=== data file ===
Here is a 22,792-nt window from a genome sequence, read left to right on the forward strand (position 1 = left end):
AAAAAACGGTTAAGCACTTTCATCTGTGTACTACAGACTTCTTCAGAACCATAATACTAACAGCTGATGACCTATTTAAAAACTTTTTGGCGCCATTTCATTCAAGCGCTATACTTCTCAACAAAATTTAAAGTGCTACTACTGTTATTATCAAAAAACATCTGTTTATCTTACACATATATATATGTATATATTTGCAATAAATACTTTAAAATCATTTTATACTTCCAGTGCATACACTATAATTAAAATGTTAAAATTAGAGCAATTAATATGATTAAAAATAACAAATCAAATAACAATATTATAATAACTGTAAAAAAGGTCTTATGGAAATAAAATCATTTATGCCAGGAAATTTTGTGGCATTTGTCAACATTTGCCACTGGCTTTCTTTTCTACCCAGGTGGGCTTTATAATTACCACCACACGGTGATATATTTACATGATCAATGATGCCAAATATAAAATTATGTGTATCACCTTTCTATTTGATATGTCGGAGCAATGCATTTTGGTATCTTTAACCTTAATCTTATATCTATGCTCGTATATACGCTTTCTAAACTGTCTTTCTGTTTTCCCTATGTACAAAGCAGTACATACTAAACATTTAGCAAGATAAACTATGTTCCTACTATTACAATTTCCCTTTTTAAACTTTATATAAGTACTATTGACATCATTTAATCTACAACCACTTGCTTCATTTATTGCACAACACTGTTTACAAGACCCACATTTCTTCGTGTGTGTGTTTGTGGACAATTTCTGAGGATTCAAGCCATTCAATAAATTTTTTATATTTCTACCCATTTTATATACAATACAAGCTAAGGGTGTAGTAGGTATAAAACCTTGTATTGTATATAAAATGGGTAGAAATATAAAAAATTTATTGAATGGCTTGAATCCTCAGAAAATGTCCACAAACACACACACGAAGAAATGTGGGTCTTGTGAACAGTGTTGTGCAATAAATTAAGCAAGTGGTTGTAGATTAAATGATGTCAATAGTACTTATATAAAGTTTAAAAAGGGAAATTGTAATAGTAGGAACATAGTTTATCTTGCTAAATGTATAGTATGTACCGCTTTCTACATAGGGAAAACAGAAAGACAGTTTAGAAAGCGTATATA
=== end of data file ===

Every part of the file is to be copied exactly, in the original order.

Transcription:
Here is a 22,792-nt window from a genome sequence, read left to right on the forward strand (position 1 = left end):
AAAAAACGGTTAAGCACTTTCATCTGTGTACTACAGACTTCTTCAGAACCATAATACTAACAGCTGATGACCTATTTAAAAACTTTTTGGCGCCATTTCATTCAAGCGCTATACTTCTCAACAAAATTTAAAGTGCTACTACTGTTATTATCAAAAAACATCTGTTTATCTTACACATATATATATGTATATATTTGCAATAAATACTTTAAAATCATTTTATACTTCCAGTGCATACACTATAATTAAAATGTTAAAATTAGAGCAATTAATATGATTAAAAATAACAAATCAAATAACAATATTATAATAACTGTAAAAAAGGTCTTATGGAAATAAAATCATTTATGCCAGGAAATTTTGTGGCATTTGTCAACATTTGCCACTGGCTTTCTTTTCTACCCAGGTGGGCTTTATAATTACCACCACACGGTGATATATTTACATGATCAATGATGCCAAATATAAAATTATGTGTATCACCTTTCTATTTGATATGTCGGAGCAATGCATTTTGGTATCTTTAACCTTAATCTTATATCTATGCTCGTATATACGCTTTCTAAACTGTCTTTCTGTTTTCCCTATGTACAAAGCAGTACATACTAAACATTTAGCAAGATAAACTATGTTCCTACTATTACAATTTCCCTTTTTAAACTTTATATAAGTACTATTGACATCATTTAATCTACAACCACTTGCTTCATTTATTGCACAACACTGTTTACAAGACCCACATTTCTTCGTGTGTGTGTTTGTGGACAATTTCTGAGGATTCAAGCCATTCAATAAATTTTTTATATTTCTACCCATTTTATATACAATACAAGCTAAGGGTGTAGTAGGTATAAAACCTTGTATTGTATATAAAATGGGTAGAAATATAAAAAATTTATTGAATGGCTTGAATCCTCAGAAAATGTCCACAAACACACACACGAAGAAATGTGGGTCTTGTGAACAGTGTTGTGCAATAAATTAAGCAAGTGGTTGTAGATTAAATGATGTCAATAGTACTTATATAAAGTTTAAAAAGGGAAATTGTAATAGTAGGAACATAGTTTATCTTGCTAAATGTATAGTATGTACCGCTTTCTACATAGGGAAAACAGAAAGACAGTTTAGAAAGCGTATATA